Published on October 6th, 2012 | by Mark Schiffer0
Small Press Expo 2012
“Total Fucking Asshole Nerds!”
With these words spoken by Gilbert Hernandez, referring to the Comic Buyers Guide in the 1970s, the line was drawn. They were spoken at a panel titled “Life After Alt Comics,” which included both of the Brothers Hernandez (Love & Rockets), Adrian Tomine (Optic Nerve), and Daniel Clowes (Eightball). In so many words, Gilbert was saying, “We are the ones producing quality work, while they are the ones mistaking postmodernism and ‘grittiness’ for humanism and thematic depth.”
This attitude drives the work of what has become an incredibly large field, for the better. Indeed, one would have been hard-pressed to find any of the negative excesses of contemporary mainstream comics at Small Press Expo 2012, held September 15-16 at the Bethesda North Marriott Hotel & Conference Center. While the lineup included its share of rockstar guest appearances, including those present at the already described panel but also encompassing such luminaries as Chris Ware (Acme Novelty Catalog, Jimmy Corrigan) and Francoise Mouly (Raw), the focus for the most part seemed to be on the artist-fan relationship. Jaime and Gilbert Hernandez were happy to scribble sketches for fans who had been waiting in line for autographs, and there appeared to be little to no cynicism or opportunism on the part of the organizers. Indeed, they seemed as excited about the potential expansion of the worthwhile subsections of the medium as the attendees, as such organizers should be.
While somewhat lacking in the realm of crate-digging, the expo floor was otherwise occupied with booths set up by artists and publishers. The goal was to get the work of creators into the hands of fans, with the potential for networking and friendship sparking up along the way. Ignatz balloons were set up at the stands of those nominated for the prestigious indie-award, the winners of which were announced the evening of the 15th.
Although the panel listing sounded intriguing, with Q & A’s for many of the attending guests including Chris Ware, Los Bros Hernandez, and Sammy Harkham, and discussions on topics ranging from perversity in form to micro-publishing, I was mainly there to pick up signatures and explore the floor. However, I did find time to sit on a few of these panels, all of which contained their own moments of joy. “Drawing Out Childhood: Summoning Childhood Experience” was a fascinating examination of memoir comics, led by Julia Wertz (Fart Party), Derf Backderf (Ignatz nominee My Friend Dahmer), Marinaomi (Kiss and Tell), and John Porcellino (King Cat). I was unfortunately somewhat late for this incredibly enjoyable study of self-examination and method, but what I was able to catch was quite moving.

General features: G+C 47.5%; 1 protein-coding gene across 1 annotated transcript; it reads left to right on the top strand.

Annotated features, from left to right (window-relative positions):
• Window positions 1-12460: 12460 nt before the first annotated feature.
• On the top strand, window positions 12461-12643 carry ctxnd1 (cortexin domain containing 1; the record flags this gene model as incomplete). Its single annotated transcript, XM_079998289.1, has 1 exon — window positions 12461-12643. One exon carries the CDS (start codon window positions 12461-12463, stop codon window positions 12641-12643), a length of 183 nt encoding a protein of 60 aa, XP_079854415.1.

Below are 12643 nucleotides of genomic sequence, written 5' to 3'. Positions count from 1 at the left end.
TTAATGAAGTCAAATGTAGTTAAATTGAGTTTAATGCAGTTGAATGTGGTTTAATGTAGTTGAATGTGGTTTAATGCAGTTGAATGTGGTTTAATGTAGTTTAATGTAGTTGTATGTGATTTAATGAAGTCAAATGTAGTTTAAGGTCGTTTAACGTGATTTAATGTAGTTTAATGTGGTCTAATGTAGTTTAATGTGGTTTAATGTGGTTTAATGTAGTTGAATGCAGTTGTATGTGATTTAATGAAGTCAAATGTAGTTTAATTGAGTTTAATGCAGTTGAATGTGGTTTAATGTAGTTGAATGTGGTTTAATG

However, even with great panels and rockstar guest appearances, what undoubtedly mattered the most about this weekend was the sheer accessibility of these artists to their fans. There were few if any of the countless unsatisfied faces you’d find at any mainstream comic con. Instead, attendees and artists alike were walking around the floor with beaming smiles forever slapped on their faces, myself included. The level of happiness, quite rankly, was simply higher here than it has been at any other con I have attended.
Even those who were standing in line for upwards of 30 minutes for autographs were overwhelmed by excitement and anticipation, quite unlike the frustrated masses I saw at Baltimore Comic Con last year. Personally, I was able to get autographs and conversation from Julia Wertz, Liz Prince (Will You Still Love Me…?), Chris Ware, Los Bros Hernandez, John Porcellino (King Cat), Nate Powell (Swallow Me Whole), Michael Bracco (Novo, The Creators), and the new-to-me Kurt Dinse (creator of the hilarious black metal comedy of One Year in Indiana), Gary Paul Bonesteel (creator of the stripped-down horror comedy of Jason), and Morgan Pielli (creator of the masterfully Twilight Zone-ish Indestructible Universe).
I wrote this rather lengthy list not simply to brag – ok, maybe a little – but also to point out the sheer range of accessible artists. Both the rockstars and the semi-scrappy and comers were as available as they could possibly be. It felt like the headliners (Chris Ware, Los Bros Hernandez, Dan Clowes, Francoise Mouly) had scheduled signing times only because of their panels. The extended lines seemed to have little effect on their dispositions, and they remained as warm as they could possibly be. Meanwhile, the new discoveries I found on the xpo floor were alternately funny, entertaining, and smart. Not only were Kurt, Gary, and Morgan incredibly willing to talk about their artistic processes, personal tastes in comics, and horror movies, their works fully delivered on their promise. I fully intend to continue reading these guys’ work!
On behalf of Squarepop, I would like to thank the SPX organizers for inviting us this year. Truly, it was an incredible time, and I will look forward to making more comic book nerd dreams come true in 2013.